Sign up for our newsletter


Specialized CruX Sport E5 review

5 Dec 2017

Specialized's perennial cyclocross performer has been updated and it's more versatile than ever

Cyclist Rating: 

Claimed to be stiff, light and responsive, as well as designed to be easily slung across your shoulder, Specialized pitches this variant of the CruX range directly at the cyclocross beginner.

An alloy frame, hydraulic disc brakes and wide spread of easier gears from its 46/36 chainset should give newbies the edge when the flag goes down.


The CruX’s frame is constructed from the firm’s own E5 Premium aluminium, which should ensure the ability to withstand the inevitable knocks that it’s going to take.

What the significantly chunky welds at the head tube lack in finesse, the frame more than makes up for with a deep and lustrous paint finish.

Crucially, the curved top tube is flattened in its profile to make it easier to carry the bike on your shoulder when you’re running uphill through deep mud (or over obstacles).

An oversized down tube helps to maintain a good level of stiffness, and therefore responsiveness, while slightly splayed semi-deep profile chainstays help you get power to the ground, whatever surface you’re riding on.

Cable routing for the front and rear mechs is internal, while the rear brake cable emerges at the rear of the top tube and runs along the left-hand seatstay.

At the front end, the FACT carbon fork supplies ample clearance for the 33c tyres, while a similar amount of frame clearance is found at the rear – enough to clear any mud that’s hanging from the frame.

A measured head angle of 71.2° gives a decent rate of speed to turn-in, allied to stability which is enhanced by a raked-out fork angle.


The CruX’s groupset employs a number of varying elements, but has Shimano’s dependable 105 components at its heart, in front and rear derailleurs, RS505 hydraulic brake/shift levers and brakes.

Praxis supplies the Alba 2D chainset, which runs a CX-specific 46/36 set-up allied to an 11-speed 11-28 Shimano 105 cassette. You don’t need huge gears for cross racing, believe us!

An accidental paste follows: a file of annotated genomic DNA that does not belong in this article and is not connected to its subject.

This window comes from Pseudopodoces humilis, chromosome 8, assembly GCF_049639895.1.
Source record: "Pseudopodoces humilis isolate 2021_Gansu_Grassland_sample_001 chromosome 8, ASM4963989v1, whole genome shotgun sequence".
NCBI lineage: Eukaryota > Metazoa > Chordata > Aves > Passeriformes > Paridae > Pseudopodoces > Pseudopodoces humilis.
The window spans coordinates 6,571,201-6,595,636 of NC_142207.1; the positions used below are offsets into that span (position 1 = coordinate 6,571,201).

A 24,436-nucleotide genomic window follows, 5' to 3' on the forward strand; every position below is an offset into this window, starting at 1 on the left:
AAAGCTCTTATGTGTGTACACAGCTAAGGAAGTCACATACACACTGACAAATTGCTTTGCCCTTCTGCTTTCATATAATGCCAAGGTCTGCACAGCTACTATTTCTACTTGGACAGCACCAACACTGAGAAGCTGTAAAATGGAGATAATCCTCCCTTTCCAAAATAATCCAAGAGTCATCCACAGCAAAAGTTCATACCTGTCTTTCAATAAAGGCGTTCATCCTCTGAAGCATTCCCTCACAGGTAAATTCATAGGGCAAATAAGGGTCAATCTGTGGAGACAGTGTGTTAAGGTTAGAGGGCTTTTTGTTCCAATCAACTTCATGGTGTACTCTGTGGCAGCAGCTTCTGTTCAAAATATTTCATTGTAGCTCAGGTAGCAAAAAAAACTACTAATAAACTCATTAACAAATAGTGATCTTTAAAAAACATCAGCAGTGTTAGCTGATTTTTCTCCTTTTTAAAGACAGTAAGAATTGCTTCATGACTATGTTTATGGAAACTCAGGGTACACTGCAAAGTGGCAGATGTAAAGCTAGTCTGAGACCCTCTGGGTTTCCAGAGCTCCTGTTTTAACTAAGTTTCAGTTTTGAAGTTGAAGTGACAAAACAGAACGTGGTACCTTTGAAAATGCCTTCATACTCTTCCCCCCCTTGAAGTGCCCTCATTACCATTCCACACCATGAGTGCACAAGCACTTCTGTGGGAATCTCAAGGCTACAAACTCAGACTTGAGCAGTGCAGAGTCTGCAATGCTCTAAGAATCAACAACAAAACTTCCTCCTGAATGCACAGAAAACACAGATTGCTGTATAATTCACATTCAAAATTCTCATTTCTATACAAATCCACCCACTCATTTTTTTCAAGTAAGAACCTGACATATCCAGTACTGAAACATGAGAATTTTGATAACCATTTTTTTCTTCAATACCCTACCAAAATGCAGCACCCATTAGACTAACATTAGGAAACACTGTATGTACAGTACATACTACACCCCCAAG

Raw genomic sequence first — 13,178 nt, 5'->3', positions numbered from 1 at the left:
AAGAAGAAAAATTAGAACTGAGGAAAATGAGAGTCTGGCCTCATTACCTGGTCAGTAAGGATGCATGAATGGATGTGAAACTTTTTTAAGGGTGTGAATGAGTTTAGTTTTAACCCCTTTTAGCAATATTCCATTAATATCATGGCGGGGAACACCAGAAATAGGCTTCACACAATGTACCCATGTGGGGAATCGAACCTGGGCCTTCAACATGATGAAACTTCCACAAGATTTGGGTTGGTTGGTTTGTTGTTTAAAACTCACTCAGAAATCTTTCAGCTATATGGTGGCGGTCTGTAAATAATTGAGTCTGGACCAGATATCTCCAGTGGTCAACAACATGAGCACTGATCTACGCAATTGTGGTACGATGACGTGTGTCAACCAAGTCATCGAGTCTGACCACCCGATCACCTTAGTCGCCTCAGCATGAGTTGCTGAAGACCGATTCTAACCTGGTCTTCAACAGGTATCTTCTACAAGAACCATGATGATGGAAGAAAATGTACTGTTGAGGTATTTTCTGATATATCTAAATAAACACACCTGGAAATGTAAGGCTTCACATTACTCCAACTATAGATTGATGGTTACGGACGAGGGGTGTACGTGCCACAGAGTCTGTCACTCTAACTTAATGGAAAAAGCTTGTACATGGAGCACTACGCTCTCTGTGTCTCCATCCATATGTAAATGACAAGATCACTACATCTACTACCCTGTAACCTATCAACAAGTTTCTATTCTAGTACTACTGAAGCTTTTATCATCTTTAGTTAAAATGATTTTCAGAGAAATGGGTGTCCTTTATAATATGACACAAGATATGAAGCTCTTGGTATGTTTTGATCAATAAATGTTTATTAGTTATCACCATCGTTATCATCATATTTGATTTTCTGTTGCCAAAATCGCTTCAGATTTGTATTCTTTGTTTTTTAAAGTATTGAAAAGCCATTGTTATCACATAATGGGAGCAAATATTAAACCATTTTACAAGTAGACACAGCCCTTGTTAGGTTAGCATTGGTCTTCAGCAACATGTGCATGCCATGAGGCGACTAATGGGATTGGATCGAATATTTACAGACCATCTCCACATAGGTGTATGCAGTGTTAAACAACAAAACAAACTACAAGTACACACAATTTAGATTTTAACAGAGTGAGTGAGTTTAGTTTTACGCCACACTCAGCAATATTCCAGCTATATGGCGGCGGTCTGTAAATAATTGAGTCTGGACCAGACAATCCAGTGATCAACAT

Finishing kit

Strictly functional, no-fuss fare. Shallow-drop alloy bars up front measure 420mm in width and are attached to the steerer by a 100mm alloy stem. While we might favour a 400mm set of bars for road riding, wider bars offer more leverage for off-road riding.

Topping an unremarkable 31.8mm alloy seatpost is Specialized’s excellent Phenom Comp saddle, which has ample flex to soak up bumps.


DT Swiss's R470 disc-specific rims are laced to sealed cartridge hubs, which should demand nothing in the way of maintenance, beyond a good clean after every outing.

Those alloy rims could be lighter, but are perfectly serviceable. Their inner diameter of 18mm allow easy fitment of the 33c Tracer tyres.

They’re designed to cover all eventualities, with central knobs for traction under acceleration and siped knobs on the shoulders to grip looser terrain.

We’ve ridden better tyres for deep mud, but as a suit-all option, they’re relatively light and can be run as low as 50psi, depending on the course and conditions you’re contending with. 

On/off the road

The CruX’s semi-compact geometry gives it a sense of purposefulness from the off. From the moment we barrel out the back of our local playing field and head into the fields, it’s willing to accelerate and immediately comfortable… 

The CruX picks up speed easily, and on tracks that are yet to see their first frost, but on a day after some serious autumn showers, the whole package has a feeling of stability.

On a relatively flat test route, the 11-speed Praxis/Shimano set-up means we’re able to hang on to gears in the big ring for longer, without having to go for a dicey chainring swap and risk dropping the chain or losing momentum.